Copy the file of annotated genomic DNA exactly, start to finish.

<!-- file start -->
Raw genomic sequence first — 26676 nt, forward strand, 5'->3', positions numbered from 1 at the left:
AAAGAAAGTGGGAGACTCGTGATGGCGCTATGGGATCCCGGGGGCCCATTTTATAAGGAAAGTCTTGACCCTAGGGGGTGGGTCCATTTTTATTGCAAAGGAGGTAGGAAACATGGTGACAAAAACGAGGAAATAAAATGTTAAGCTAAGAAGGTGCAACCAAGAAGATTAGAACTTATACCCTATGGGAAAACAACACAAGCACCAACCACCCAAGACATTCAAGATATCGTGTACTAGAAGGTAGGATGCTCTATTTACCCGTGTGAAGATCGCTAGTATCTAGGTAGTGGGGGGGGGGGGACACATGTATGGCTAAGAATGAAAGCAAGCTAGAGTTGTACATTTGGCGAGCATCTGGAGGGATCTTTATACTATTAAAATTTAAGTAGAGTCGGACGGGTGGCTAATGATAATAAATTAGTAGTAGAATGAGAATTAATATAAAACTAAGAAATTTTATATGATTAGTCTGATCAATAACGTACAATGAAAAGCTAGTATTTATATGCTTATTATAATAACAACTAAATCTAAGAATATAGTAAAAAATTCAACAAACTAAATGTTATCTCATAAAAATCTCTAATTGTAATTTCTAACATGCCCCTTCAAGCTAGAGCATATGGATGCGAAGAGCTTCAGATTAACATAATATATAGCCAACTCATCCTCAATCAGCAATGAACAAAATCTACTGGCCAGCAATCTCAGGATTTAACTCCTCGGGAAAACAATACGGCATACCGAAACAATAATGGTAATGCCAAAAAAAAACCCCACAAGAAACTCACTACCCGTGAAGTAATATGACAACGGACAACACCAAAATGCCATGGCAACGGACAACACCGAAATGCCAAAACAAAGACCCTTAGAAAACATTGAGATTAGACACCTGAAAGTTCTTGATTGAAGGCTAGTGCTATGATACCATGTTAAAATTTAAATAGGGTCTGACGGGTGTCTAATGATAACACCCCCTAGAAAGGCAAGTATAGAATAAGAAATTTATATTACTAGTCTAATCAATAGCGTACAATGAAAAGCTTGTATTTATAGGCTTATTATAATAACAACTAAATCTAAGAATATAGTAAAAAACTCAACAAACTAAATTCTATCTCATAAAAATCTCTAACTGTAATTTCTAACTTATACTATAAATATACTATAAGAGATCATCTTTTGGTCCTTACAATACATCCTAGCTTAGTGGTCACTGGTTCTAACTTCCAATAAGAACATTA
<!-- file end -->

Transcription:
Raw genomic sequence first — 26676 nt, forward strand, 5'->3', positions numbered from 1 at the left:
AAAGAAAGTGGGAGACTCGTGATGGCGCTATGGGATCCCGGGGGCCCATTTTATAAGGAAAGTCTTGACCCTAGGGGGTGGGTCCATTTTTATTGCAAAGGAGGTAGGAAACATGGTGACAAAAACGAGGAAATAAAATGTTAAGCTAAGAAGGTGCAACCAAGAAGATTAGAACTTATACCCTATGGGAAAACAACACAAGCACCAACCACCCAAGACATTCAAGATATCGTGTACTAGAAGGTAGGATGCTCTATTTACCCGTGTGAAGATCGCTAGTATCTAGGTAGTGGGGGGGGGGGGACACATGTATGGCTAAGAATGAAAGCAAGCTAGAGTTGTACATTTGGCGAGCATCTGGAGGGATCTTTATACTATTAAAATTTAAGTAGAGTCGGACGGGTGGCTAATGATAATAAATTAGTAGTAGAATGAGAATTAATATAAAACTAAGAAATTTTATATGATTAGTCTGATCAATAACGTACAATGAAAAGCTAGTATTTATATGCTTATTATAATAACAACTAAATCTAAGAATATAGTAAAAAATTCAACAAACTAAATGTTATCTCATAAAAATCTCTAATTGTAATTTCTAACATGCCCCTTCAAGCTAGAGCATATGGATGCGAAGAGCTTCAGATTAACATAATATATAGCCAACTCATCCTCAATCAGCAATGAACAAAATCTACTGGCCAGCAATCTCAGGATTTAACTCCTCGGGAAAACAATACGGCATACCGAAACAATAATGGTAATGCCAAAAAAAAACCCCACAAGAAACTCACTACCCGTGAAGTAATATGACAACGGACAACACCAAAATGCCATGGCAACGGACAACACCGAAATGCCAAAACAAAGACCCTTAGAAAACATTGAGATTAGACACCTGAAAGTTCTTGATTGAAGGCTAGTGCTATGATACCATGTTAAAATTTAAATAGGGTCTGACGGGTGTCTAATGATAACACCCCCTAGAAAGGCAAGTATAGAATAAGAAATTTATATTACTAGTCTAATCAATAGCGTACAATGAAAAGCTTGTATTTATAGGCTTATTATAATAACAACTAAATCTAAGAATATAGTAAAAAACTCAACAAACTAAATTCTATCTCATAAAAATCTCTAACTGTAATTTCTAACTTATACTATAAATATACTATAAGAGATCATCTTTTGGTCCTTACAATACATCCTAGCTTAGTGGTCACTGGTTCTAACTTCCAATAAGAACATTA